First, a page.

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Back At The Dojo

Belvoir and Stuck Pigs Squealing present BACK AT THE DOJO, by Lally Katz, in the Upstairs Theatre, Belvoir St Theatre, Surry Hills. 22 June – 17 July.

BACK AT THE DOJO, is a new play by Lally Katz. It is as eccentric in its character population and in its structural worlds as any of her plays have been, but, for me, is the best play she has given us. Even better than that other old fashioned but rewarding concoction, NEIGHBOURHOOD WATCH, which we also saw at the Belvoir Theatre in August, 2011.

Just like that play, BACK AT THE DOJO, has its origins in her personal history – ‘her personal myth-making’ – in what she has been able to extrapolate about the early relationship between her mother, Lois, and father, Dan. Significantly, Ms Katz tells us, in her program notes, that much poetic licence has been taken in the invention of the story she tells here for an audience. “Most of my plays are a mixture of true stories and people from my life mixed with made up stories and dreams”. But the greater affect of the play is the feeling that it has been inspired as a kind of love letter to her parents – for the old-fashioned warmth of the night in the theatre wraps one up comfortably, even on a cold winter night in Sydney.

Elder Dan (Brian Lipson) is caring for his unconscious wife, Lois, in a hospital room, when his estranged grandchild, Patti – for Patti Smith – a transgendered Patrick (Luke Mullins) – high on LSD, comes to visit her grandma. All does not go well, for Dan is finding it difficult to say farewell to his past with his wife, accepting the present possibility of her end, and to a future with his grandchild, Patrick, who he cannot accept as Patti. The conceit of Ms Katz’s writing is to have Patti have an LSD vision of the meeting of young Danny (Harry Greenwood) and young Lois (Catherine Davies), who is waiting for her brother, Jerry (Fayssal Bazzi), at a Karate dojo run by the Sensei (Natsuko Mineghishi). The play is inhabited, too, with other characters, mostly, created by Shari Sebbens and Dara Clear.

The two worlds of the play, the hospital room and the LSD vision, intertwine with clarity and ease and is beautifully harmonised and elevated with the Eastern ritual of the dojo as presented by the Sensei. The play gains a level of a higher poetry in its playing by the company engaged in the Karate ritual and sensibility, for the greater, actual plot twists mainly sit in the dramaturgy of the everydayness soap opera of love (for others and self), sex and death –  oh, so familiarly.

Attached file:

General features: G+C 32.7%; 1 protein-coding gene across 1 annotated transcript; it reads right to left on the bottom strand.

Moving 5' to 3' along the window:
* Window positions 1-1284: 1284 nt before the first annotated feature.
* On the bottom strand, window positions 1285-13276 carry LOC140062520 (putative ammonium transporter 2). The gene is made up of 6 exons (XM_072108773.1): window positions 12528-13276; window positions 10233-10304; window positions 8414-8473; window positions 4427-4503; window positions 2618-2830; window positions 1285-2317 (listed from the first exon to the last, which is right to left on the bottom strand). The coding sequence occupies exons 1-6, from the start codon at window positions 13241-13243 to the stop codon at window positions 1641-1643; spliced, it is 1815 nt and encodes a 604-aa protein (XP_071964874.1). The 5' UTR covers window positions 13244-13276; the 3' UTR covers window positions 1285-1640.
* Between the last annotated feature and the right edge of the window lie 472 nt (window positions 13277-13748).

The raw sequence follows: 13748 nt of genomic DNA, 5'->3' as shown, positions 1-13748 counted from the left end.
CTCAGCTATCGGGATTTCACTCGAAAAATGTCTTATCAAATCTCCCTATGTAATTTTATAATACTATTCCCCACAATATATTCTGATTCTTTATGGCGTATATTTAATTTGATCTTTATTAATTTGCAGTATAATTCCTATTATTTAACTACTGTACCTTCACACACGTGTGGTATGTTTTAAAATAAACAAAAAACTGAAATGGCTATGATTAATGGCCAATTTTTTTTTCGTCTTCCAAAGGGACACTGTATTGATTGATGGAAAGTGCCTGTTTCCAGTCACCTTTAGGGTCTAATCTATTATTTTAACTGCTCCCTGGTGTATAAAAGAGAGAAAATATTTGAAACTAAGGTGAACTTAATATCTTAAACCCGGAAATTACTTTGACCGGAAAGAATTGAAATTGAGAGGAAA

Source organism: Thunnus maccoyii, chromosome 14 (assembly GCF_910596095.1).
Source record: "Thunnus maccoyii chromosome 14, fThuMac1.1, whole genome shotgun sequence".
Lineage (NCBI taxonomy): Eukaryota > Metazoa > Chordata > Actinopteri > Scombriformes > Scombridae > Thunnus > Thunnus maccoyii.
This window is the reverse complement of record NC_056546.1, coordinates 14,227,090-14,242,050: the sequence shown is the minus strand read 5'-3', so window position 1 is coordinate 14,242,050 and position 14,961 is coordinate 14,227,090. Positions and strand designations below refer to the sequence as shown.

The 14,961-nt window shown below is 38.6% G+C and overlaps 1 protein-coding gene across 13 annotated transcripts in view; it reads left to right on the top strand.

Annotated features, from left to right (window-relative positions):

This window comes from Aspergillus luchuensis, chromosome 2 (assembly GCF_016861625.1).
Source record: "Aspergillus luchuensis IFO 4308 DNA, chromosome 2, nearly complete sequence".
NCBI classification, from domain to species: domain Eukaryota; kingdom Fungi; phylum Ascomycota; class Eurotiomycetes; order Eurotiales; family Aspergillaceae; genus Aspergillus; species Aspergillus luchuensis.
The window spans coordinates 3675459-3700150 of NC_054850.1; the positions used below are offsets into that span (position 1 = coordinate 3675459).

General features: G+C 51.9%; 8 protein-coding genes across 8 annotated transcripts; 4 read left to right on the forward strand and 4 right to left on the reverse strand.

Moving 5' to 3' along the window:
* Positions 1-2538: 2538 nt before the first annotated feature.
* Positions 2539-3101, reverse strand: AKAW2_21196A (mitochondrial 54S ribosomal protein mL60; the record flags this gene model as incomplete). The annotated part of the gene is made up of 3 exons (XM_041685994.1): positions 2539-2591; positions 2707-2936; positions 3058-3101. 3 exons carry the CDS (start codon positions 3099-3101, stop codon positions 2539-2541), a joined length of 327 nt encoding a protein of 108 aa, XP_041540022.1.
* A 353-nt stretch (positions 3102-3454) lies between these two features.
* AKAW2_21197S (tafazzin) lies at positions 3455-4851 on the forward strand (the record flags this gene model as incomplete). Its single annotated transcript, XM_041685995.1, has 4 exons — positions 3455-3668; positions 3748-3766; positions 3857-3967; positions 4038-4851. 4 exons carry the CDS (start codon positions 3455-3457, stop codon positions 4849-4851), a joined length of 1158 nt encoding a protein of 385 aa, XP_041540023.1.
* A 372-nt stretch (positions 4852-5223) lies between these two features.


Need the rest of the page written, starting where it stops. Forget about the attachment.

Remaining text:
It is, certainly, the presence and convincing performance by Ms Mineghishi – physical dexterity and vocal purity -throughout the production, that constantly lifts the experience of the play into a kind of transcendent meditation on the foibles of the bumbling actions, lives, of all these ordinary people, who resultantly, become subtly important in our observance. It is the tangible atmosphere of a world view that is spiritually enhancing and embracing that  tugs us into the dimension of accepting a universal brotherhood-sisterhood and the possibility of another ‘time and place’ than the one we are in.

BACK AT THE DOJO has been in development since 2010, with the Director, Chris Kohn and his company, Stuck Pigs Squealing. Ms Mineghishi, who runs her own dojo in Melbourne, has been part of the long six year process to bring this work to fruition – contributing valuable insight and discipline to the creative process in all the developments of the play. It is the great good luck of this production that she has been about to guide the discipline and ‘space’ of development time that has been given to this work.

All the performances are, generally, wonderful. Mr Greenwood, Ms Davies and Mr Bazzi especially skilful in delivering performances of great delicacy of choice and graduated feeling – understatement – avoiding the ‘melodrama’ of their characters’ plight. Ms Sebbens has a ‘wicked’ time with her many, and sometimes swiftly changing impersonations, whilst Mr Clear creates his tasks efficiently. Mr Mullins, as Patti, has a bewildered presence and beautifully created detail of transgender, even if, he seems to be tempted to draw our attention to his work, occasionally, with a touch of self-awareness of physical and textural emphasis. When Mr Mullins is truly ‘lost’ in his character he communicates uncomplicatedly what the actor sometimes  feels a need to ‘demonstrate’ – taking us out of the belief mechanism to have us admire the actor rather than to stay mesmerised by his Patti. Not that he is helped or securely supported with his major interaction, that is with Mr Lipson, as Dan, who mostly plays in a bubble of self concern for his character with minimal effect of action on others, or reception of action from Mr Mullins.

The Set and Costume Design, by Mel Page, is pragmatic in serving the scenarios of the schemata. The Lighting Design, by Richard Vabre, but, most especially, the Composition and Sound design by Jethro Woodward create the “magic realist” lens for us to shift into the belief of all the dimensions of Ms Katz’s play.

BACK AT THE DOJO, is a wonderful old fashioned experience in the theatre. I am very grateful to have had it. It is certainly the best of experiences that I have had at Belvoir for some time. I recommend it very much.